I wish I had a conventional freshman experience with funny anecdotes to share, but on the second day of classes I tripped up the steps in Millington, a since torn down building, where I shattered my foot. Now back home for 6 weeks for surgery and recovery, I was trying to catch up virtually at home and I missed out on the bonding experiences that most freshmen have to assimilate to college. I wanted to take a leave of absence, however, my network from the PLUS program, the Dean of Students Office, and my professors provided accommodations and resources that allowed me to push through and stay on campus. During that period of frustration and assimilation I learned my first life lesson, the importance of asking for help. Whether it was needing additional tutoring support, attending a lot of office hours and TA sessions, or reaching out to friends for support when I was down, W&M created an environment for me to thrive if I advocated for myself.

Second, I learned the power of pivoting and persevering. Throughout college I faced many uphill battles where I was close to giving up. I applied to the business school as a major 4 times before getting in and I spent many hours preparing for my dream job interview post college. I have to give my mom credit in reminding me to pivot when things went awry so I could persevere towards what I wanted, even if it would take longer to get there than I planned.

The last lesson I learned in college is how important the friendships I made would be. There is nothing like living a 5-minute walk from your friends or heading down to Sadler for Late Night together. So my best piece of advice for current students is to enjoy every minute of your time on campus, especially during your senior year. Do as many activities as possible and spend time with your friends because once you graduate you will miss those moments. Although bittersweet, is it always comforting to know that regardless of where you go after college, there is a W&M alumni community waiting to welcome you!

My friends know I am a walking advertisement for W&M and so it surprised no one when I became a Class Ambassador and then a W&M DC Alumni Chapter Board Member in 2021! On the board, I get to plan and host events for the thousands of alumni and their families who live across the DMV area. From celebrating Yule Log and Charter Day, to throwing social events like trivia nights or picnics on the National Mall, to community service and educational events, there are a lot of opportunities for alumni to reconnect or make new friends. Staying involved as an alumna has allowed me to welcome the newest graduates to the W&M DMV alumni community as they look to find a new group of friends in the city! It is really special to see new alumni say they are glad they have a community to reach out to as their first network once they move to DC.

Needless to say, being a member of the Tribe was meant to be and I could not see myself attending a different university and I am excited to continue my time as an involved alumna. To all the current students, know that when you graduate, there will be a W&M alumni community in your area ready to welcome you home.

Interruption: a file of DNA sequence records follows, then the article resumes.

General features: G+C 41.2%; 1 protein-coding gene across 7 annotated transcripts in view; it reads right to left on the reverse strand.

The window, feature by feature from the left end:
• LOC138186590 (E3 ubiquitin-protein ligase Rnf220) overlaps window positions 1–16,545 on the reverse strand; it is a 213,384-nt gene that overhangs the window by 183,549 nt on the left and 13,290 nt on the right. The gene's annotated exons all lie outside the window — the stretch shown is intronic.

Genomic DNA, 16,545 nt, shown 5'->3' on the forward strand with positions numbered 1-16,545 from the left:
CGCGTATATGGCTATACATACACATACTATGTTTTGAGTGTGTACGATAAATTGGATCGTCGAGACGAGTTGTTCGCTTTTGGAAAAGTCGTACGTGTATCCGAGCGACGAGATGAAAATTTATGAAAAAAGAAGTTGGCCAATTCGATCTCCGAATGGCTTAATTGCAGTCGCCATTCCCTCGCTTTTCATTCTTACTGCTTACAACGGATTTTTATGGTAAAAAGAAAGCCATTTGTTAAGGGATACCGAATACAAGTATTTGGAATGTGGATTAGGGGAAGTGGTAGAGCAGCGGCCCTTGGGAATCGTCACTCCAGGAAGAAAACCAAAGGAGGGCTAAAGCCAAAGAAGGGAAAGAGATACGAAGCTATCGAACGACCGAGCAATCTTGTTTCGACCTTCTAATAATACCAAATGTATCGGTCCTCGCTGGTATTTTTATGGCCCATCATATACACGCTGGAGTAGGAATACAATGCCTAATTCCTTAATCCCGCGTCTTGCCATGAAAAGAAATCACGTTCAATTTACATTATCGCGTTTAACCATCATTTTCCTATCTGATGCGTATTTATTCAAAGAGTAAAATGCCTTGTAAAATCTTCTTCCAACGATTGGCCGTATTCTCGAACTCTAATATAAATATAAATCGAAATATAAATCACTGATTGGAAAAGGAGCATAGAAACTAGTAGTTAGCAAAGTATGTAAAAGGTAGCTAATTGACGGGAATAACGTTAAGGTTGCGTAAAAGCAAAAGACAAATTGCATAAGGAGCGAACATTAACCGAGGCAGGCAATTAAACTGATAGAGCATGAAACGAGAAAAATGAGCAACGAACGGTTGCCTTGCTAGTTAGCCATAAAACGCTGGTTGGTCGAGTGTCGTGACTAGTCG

Connect with Jena on LinkedIn.

Maintaining Connections Tribe Athletics Uncategorized

Embracing Every Opportunity

By Kristie Wei ’15

When I began college in the Fall of 2011, I never expected my experience would end up the way that it did. Unlike most William & Mary students, my journey to the ‘Burg didn’t begin until the end of my freshman year (of college). Being a student-athlete, I was recruited by schools around the country and initially landed at a school 3,000 miles away in California. After a brief health scare, leading to a suboptimal freshman year, I knew I needed to put myself first and began seeking new opportunities closer to home.

The transfer process was challenging for many reasons, but ultimately I found my way to the small, quaint town of Williamsburg, VA – funny story, I actually committed and submitted my deposit to attend before I even had a chance to visit in person. Luckily, it all worked out – I was welcomed with open arms by the entire community and never looked back.

My three years at the College absolutely flew by – from early morning cardio workouts during pre-season, to the many, many late nights at Swem (and the Delis, too), I completely immersed myself in this new college experience and didn’t take a single day for granted. Sure, there were some trying times throughout – but I can confidently say that I have absolutely no regrets.

William & Mary not only offered me a second chance to live out my childhood dreams of competing as a Division I athlete, it also helped shape me into the person I am today and gave me some pretty cool lifelong friends in the process.

Fast forward to today, although it’s been seven years since I walked across the Crim Dell with the class of 2015, the experiences I had at W&M still guide me in my journey post-college. It has been through the connections that I’ve built and lessons that I’ve learned that have propelled me into a successful career spanning multiple industries including finance, consulting and now cybersecurity.
The most valuable lessons I learned at W&M are ones that can’t be found on my transcript or resume – work hard, don’t be afraid to take risks and embrace every opportunity that comes your way. In life, every ending may just be the best new beginning. I’m forever grateful for my time at W&M and am looking forward to connecting with more of the Tribe in years to come!

One Tribe, One Family.

Follow along with Kristie on Instagram and connect with her on LinkedIn.